The new Canada-European Union Comprehensive and Economic Trade Agreement (CETA) will bring benefits to businesses and citizens on both sides of the Atlantic.
CETA, which came into effect on Sept. 21, will open doors for Nova Scotia companies who will be able to take advantage of tariff elimination on their exports, new opportunities to win government contracts in the European Union (EU) and improved access to supply services.
“We know increasing our exports is a key factor in growing our economy and this agreement will provide exporters with more opportunity,” said Premier Stephen McNeil. “Nova Scotia has an abundance of world-class products and services and I expect CETA will enhance the success of those who are exporting now, and encourage others to start exporting.”
With CETA in effect, tariffs are now removed from 98 per cent of tariff lines, including products such as live lobster, frozen and fresh scallops, and aircraft parts. Once other tariff lines are phased out over the next seven years, the EU will have eliminated tariffs on 99 per cent of its tariff lines.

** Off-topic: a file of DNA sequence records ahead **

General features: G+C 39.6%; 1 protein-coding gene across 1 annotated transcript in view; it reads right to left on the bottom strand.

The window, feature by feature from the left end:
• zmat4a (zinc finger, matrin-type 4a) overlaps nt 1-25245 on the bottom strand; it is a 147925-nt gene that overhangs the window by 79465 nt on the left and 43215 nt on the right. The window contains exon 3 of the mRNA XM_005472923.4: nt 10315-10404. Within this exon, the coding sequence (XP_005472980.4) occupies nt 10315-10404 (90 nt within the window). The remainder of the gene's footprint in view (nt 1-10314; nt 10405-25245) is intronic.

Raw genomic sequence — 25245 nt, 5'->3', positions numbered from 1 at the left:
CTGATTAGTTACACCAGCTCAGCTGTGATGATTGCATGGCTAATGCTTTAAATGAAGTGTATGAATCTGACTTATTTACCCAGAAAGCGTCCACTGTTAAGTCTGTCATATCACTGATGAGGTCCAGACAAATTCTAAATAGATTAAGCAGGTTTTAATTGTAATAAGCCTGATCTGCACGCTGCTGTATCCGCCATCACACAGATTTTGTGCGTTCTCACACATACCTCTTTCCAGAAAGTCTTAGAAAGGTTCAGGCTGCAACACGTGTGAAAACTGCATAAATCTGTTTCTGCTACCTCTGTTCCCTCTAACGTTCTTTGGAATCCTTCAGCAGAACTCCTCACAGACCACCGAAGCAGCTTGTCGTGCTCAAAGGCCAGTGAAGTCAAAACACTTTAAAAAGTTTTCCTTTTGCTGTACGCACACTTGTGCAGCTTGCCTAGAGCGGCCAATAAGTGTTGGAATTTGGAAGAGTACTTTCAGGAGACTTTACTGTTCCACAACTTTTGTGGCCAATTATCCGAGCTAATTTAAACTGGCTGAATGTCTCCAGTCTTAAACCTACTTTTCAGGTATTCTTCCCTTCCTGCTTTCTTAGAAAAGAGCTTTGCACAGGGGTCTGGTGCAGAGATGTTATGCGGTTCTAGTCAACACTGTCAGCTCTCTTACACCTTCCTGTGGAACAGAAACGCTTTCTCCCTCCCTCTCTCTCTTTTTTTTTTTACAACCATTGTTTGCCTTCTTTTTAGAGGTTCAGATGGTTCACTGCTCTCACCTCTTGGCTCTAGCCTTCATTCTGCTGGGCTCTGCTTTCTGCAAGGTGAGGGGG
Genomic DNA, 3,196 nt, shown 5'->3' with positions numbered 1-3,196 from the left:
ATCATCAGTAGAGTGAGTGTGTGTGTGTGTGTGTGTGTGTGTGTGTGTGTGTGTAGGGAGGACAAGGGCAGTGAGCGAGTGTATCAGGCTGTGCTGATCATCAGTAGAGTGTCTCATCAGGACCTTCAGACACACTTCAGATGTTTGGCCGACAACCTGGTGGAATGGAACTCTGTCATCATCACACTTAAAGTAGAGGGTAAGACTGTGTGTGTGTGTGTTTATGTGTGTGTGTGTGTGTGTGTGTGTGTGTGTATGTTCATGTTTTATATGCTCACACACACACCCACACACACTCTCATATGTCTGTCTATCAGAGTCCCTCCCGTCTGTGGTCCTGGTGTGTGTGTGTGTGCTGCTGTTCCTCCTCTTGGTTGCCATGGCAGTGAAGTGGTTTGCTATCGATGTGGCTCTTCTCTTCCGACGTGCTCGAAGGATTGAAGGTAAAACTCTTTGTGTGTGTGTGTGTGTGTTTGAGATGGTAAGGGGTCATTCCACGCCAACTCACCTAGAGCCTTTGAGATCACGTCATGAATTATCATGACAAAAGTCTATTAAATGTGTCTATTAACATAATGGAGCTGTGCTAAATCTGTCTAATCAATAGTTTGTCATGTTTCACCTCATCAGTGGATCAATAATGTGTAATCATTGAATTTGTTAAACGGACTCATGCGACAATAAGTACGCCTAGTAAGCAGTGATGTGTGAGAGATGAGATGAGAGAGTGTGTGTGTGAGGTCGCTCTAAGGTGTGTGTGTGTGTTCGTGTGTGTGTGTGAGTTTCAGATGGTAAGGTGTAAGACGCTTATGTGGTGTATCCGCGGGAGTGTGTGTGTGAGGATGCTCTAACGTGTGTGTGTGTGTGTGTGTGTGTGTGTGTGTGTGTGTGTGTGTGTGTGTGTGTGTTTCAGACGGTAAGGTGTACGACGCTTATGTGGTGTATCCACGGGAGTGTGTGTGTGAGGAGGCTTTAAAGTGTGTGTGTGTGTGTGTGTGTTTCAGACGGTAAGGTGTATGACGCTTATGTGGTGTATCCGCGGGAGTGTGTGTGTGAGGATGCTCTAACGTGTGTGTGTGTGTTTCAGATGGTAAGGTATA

The EU is the world’s largest market with more than 500 million people in 28 countries, with a combined GDP of $22 trillion.
CETA covers all aspects of Canada’s broad trading relationship with the EU, including goods, services, investment, government procurement and regulatory cooperation. Some aspects of the agreement will have deferred implementation, such as the investor-state dispute provisions.
Government has taken steps to ensure that Nova Scotia companies are well informed about CETA and prepared to take advantage of opportunities flowing from this agreement.
Information sessions have been held to help companies better understand opportunities in the EU and additional sessions are planned over the fall and winter.
The EU is Nova Scotia’s third-largest goods export market (8 per cent) after the United States (70 per cent) and China (10 per cent). In 2016, exports from Nova Scotia to the EU stood at $406 million. The province’s top export goods to the EU are fish and seafood, blueberries, wood products, instruments and apparatus, aircraft parts and parts of machinery.